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Shared Property Ownership Schemes

With larger deposits demanded by lenders and high prices, many people find it difficult to raise a mortgage to buy a property outright. To help alleviate this, various affordable housing schemes have been set up by successive governments. Intended to encourage people to own their own home through shared ownership, these initiatives allow people to buy a share of a property with the option to purchase the remaining share when their finances allow and own the property outright.

At Glanvilles, our shared ownership scheme solicitors have extensive experience in this field, having provided expert legal advice to many potential homeowners considering this option. We make sure to tailor our advice to your situation specifically, first assessing all the details of your situation in order to provide the correct solution for you.

Our team of shared ownership scheme solicitors value transparency, so when working with our specialist team, you will remain fully informed throughout the entire conveyancing process.

New Build HomeBuy

New Build HomeBuy is the latest government-backed affordable housing shared ownership scheme. Those eligible to buy under this scheme include all key workers, existing social housing tenants and those in priority housing need. Up to four people can enter into shared ownership but all applicants must jointly and individually meet the eligibility criteria.

In general terms, you are a key worker if your job is considered to be essential to your community, but you don't earn enough to afford to buy a property in the area in which you provide those vital services. For instance, you could be a police, fire or prison officer, nurse, midwife, occupational therapist or social worker or a member of the armed forces in the lower, non-commissioned ranks. Registering with your local HomeBuy Agents will confirm your eligibility and you will then receive details of the scheme together with an application form.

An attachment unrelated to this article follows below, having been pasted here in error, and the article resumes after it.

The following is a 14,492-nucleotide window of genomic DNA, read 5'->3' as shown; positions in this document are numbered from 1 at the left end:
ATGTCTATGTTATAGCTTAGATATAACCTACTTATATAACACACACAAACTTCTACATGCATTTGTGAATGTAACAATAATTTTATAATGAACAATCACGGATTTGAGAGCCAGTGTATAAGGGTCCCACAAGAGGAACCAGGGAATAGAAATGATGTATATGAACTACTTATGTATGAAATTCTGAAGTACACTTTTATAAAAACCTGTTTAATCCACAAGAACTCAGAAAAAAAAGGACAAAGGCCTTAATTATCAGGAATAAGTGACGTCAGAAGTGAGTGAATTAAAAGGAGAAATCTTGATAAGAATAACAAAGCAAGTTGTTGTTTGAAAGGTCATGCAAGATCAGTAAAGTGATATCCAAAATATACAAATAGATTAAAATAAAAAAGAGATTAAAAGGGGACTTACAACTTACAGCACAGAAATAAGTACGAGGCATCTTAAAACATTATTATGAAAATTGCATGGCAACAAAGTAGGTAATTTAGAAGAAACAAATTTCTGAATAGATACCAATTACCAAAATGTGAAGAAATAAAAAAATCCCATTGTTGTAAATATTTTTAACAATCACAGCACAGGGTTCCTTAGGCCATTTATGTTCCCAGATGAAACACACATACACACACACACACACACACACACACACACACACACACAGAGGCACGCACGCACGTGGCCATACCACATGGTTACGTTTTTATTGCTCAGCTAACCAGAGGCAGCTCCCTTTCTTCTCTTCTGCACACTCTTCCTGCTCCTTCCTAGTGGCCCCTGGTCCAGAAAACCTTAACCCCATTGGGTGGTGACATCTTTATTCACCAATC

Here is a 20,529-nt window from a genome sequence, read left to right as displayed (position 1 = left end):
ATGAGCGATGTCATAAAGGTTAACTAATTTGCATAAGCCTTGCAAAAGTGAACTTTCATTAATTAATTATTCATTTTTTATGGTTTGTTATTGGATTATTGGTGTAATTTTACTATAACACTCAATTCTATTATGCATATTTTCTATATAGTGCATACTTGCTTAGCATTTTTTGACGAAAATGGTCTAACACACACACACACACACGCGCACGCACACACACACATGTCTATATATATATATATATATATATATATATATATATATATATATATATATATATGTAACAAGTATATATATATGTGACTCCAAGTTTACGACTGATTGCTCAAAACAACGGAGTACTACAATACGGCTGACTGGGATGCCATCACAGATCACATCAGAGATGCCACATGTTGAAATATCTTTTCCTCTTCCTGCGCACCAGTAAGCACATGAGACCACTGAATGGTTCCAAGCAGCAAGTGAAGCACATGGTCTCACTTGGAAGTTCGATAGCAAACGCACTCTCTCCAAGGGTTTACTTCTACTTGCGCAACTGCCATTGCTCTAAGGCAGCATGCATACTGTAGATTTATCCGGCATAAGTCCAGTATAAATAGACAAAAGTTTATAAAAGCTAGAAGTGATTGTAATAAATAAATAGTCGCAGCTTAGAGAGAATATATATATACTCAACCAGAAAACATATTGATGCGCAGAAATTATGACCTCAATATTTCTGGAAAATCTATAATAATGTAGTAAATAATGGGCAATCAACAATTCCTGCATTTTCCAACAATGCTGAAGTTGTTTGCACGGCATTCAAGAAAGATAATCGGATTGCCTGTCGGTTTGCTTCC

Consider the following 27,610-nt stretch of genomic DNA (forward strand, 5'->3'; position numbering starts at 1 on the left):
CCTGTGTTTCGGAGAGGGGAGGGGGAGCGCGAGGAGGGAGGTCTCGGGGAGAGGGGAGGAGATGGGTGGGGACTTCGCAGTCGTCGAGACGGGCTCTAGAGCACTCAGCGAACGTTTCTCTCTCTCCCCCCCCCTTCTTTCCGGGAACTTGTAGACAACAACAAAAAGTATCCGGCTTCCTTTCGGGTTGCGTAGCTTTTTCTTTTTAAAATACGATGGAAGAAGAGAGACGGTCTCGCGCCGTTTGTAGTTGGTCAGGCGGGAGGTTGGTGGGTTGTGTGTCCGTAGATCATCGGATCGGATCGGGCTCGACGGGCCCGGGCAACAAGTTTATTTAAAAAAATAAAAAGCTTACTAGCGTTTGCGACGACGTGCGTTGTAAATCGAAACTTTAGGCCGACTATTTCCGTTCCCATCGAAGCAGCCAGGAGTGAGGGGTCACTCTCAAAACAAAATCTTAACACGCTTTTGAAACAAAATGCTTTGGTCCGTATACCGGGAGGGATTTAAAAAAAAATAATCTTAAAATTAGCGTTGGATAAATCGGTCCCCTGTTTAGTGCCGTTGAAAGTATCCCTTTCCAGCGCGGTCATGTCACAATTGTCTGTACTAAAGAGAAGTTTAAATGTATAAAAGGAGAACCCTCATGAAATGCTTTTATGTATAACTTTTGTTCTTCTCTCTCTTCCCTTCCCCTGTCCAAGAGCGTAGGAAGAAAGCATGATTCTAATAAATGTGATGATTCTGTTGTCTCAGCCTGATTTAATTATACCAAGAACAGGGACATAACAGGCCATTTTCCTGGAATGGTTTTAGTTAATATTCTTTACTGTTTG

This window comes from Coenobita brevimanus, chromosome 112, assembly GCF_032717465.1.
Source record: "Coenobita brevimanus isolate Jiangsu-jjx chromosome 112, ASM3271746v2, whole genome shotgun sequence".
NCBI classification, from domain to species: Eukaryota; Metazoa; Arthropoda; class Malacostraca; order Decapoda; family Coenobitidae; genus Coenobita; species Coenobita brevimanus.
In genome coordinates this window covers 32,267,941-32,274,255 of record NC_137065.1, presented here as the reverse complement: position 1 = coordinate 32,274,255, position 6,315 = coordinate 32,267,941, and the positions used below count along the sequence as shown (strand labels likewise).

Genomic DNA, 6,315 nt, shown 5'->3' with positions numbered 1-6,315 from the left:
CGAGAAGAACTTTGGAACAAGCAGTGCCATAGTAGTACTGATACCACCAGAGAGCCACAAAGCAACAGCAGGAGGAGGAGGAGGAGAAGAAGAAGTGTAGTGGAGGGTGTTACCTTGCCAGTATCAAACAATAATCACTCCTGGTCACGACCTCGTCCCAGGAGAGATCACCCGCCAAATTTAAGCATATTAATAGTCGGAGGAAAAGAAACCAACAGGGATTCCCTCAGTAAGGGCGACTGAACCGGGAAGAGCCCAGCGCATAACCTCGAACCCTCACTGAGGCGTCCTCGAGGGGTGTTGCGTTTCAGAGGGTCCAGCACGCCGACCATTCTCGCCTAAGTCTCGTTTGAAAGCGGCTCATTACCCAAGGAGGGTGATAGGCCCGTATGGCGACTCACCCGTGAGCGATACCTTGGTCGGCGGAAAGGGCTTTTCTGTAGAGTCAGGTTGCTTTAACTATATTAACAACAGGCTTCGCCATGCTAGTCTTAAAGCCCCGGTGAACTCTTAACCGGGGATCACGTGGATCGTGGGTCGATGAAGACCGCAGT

For more information, visit www.helptobuy.co.uk

'Staircasing' your property

Glanvilles Home Solicitors have successfully helped many people buy their home under this Government backed scheme. As with any house buying and selling process, there are a number of rules that must be met as well as legal stages that must be undertaken.  If you're eligible you can initially buy 25%, 50% or 75% of the property value with the benefit of mortgage finance.  The outstanding share is then rented from a registered social landlord (typically a housing association or local authority) for an affordable rent.  Your outgoings therefore will consist of the affordable rent plus the mortgage repayments. However, these will be based on a much lower amount than if you'd bought outright. Glanvilles will talk you through all the stages and advise you on whether going for straight rental rather than a combined rental and mortgage arrangement would best suit your current circumstances.